Dodging a Winter Draft with a Draft Stopper

As part of the Home Depot Blogger Network, I had the pleasure of going to Stiggy’s Dogs house in Michigan.   We were involved in activities to reduce energy consumption by winterizing houses.      I have two to share with you today – one is pretty and the other not so much.  Both will help you save money on your heating bills every month this Winter.

Save-money-on-heating-bills

Home-Depot-COS-Blogger-Badg

If you live in southern climes, then you probably don’t need to find ways to dodge the chill of winter from seeping through your door and windows.  Here in Pennsylvania, if you live in an old house or one that is not sealed properly,  you are going to feel a draft from time to time.

There are two easy ways to stop cold drafts.

Let’s talk about the pretty way first.

Before-&-After-Draft-stopper

Use a fabric draft stopper or draft dodger along the bottom of an exterior door.  I found the one on the left at a local department store for under $10.  It was cheaper to buy than to make, so I bought it knowing I could easily cover it with a scrap of fun fabric I had left over from another project.  I added some pom-pom’s, too.

The second way to save on your heating bills this winter is not so pretty, but is super easy and even more effective at keeping the winter drafts away. It’s weather stripping.   There are many types from caulks to self adhesive foam and rubber. I wanted to use something that would look good around the door that goes out to my deck in my family room and chose to use one by Frost King. It is rubber and has adhesive on it already. I had it on all around the door jam in less than 5 minutes.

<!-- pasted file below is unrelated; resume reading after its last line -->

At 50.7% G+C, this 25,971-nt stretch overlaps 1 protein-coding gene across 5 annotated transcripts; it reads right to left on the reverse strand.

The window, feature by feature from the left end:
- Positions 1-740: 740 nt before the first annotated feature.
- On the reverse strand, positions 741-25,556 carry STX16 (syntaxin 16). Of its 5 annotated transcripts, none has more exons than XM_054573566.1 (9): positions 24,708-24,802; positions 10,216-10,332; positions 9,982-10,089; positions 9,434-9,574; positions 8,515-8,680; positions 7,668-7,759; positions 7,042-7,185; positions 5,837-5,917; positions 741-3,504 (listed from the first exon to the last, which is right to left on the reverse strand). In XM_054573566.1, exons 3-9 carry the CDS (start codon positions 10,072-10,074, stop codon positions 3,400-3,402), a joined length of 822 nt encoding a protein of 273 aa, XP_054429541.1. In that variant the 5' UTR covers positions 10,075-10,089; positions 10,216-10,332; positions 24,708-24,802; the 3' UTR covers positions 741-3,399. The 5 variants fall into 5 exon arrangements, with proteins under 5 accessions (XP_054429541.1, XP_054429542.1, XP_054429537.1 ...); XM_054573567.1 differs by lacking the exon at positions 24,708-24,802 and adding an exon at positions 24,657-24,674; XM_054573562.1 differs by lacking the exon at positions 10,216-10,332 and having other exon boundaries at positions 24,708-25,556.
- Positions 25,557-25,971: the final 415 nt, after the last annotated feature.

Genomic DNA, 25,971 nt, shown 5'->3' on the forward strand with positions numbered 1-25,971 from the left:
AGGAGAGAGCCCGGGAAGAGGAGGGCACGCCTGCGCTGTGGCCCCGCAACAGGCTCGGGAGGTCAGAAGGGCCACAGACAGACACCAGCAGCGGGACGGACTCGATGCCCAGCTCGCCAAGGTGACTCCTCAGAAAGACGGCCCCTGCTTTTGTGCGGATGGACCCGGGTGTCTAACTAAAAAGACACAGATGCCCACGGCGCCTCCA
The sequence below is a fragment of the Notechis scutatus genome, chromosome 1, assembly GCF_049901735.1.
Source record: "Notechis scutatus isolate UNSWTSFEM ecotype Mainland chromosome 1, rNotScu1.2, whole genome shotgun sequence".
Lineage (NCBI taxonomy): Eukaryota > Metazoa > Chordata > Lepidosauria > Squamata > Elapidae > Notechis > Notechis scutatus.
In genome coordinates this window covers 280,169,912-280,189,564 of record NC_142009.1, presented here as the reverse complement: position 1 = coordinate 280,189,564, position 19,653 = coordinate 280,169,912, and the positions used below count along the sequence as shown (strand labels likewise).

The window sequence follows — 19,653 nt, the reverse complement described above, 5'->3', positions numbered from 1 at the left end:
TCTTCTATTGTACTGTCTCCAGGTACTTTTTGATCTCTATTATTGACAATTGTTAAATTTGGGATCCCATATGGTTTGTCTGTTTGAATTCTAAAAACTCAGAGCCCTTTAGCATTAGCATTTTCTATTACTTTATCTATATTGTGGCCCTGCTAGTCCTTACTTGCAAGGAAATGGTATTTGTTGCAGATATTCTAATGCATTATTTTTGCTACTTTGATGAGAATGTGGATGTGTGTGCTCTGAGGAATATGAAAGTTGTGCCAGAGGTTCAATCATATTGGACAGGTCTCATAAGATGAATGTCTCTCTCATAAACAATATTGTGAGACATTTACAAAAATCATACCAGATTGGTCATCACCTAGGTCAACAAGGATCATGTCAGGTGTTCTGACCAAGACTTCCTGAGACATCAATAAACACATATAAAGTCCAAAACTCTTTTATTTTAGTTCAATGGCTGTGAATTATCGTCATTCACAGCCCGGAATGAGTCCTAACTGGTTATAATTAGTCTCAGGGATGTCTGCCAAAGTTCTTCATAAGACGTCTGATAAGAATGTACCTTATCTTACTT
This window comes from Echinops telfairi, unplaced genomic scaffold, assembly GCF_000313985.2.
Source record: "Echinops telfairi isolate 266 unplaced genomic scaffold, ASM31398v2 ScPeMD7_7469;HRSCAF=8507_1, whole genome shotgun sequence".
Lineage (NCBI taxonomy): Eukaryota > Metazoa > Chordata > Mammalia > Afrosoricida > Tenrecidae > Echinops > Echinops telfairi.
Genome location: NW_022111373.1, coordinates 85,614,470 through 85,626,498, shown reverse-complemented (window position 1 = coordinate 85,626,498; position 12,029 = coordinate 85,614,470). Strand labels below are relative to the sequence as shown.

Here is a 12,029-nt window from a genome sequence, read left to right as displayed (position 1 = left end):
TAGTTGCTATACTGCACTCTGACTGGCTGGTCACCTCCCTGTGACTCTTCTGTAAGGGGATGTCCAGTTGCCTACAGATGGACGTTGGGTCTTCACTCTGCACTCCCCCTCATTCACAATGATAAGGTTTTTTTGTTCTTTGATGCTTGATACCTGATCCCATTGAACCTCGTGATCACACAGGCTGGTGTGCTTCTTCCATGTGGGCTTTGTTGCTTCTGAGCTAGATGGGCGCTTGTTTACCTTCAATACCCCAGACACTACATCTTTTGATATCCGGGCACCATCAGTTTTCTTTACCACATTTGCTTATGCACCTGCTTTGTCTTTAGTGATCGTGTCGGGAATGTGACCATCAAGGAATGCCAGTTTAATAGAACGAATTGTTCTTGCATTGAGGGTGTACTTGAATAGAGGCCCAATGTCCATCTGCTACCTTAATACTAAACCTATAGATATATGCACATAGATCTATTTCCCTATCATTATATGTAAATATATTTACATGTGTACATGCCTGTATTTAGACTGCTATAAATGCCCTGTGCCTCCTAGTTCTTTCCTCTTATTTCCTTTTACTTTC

How-to-apply-weather-stripper

For that  little bit of time and effort, I will save a lot more in heating costs this winter by simply doing this.  No handyman or contractor needed.

 

How To Makeover an Existing Door Draft Stopper

Supplies Needed:

Draft stopper – I found mine at a local store in the bargain basement, but Home Depot sells brown fabric ones by Frost King.   You can also make your own with dried beans and/or batting.
Fabric
Thread to match
Yarn
Cardboard
Scissors

 

How-to-save-on-heating-bills

1.  Measure the length and width of draft stopper.  Cut 2 pieces of fabric to those measurements and add about an inch all around for seam allowance.   Lay the fabric right sides together on work surface and pin one short side and two long sides together.  Sew together on a sewing machine.   Remove pins, turn right side out. Place draft stopper inside. Sew open end together by machine or hand.

How-to-make-a-pom-pom

Optional:  I made a pom-pom for each corner. To learn how to make one, see my post – A Little Bit of Chic, Warm, and Snugly

Pom-pom-trim

Hot glue or hand stitch a pom-pom to each corner.

Make-your-own-draft-stopper

Place in front of door.

Winter draft stopper

How To Add Weather Stripping to a Door

Home-Depot-Weather-Sealers

Since I wanted to seal a door, I used EPDM Rubber Self-Sticking Weatherseal tape instead of caulk. Caulk is perfect to use around drafty windows.  Simply measure around the door jam and cut a piece of the tape to that measurement. Remove paper backing and press into the door jam.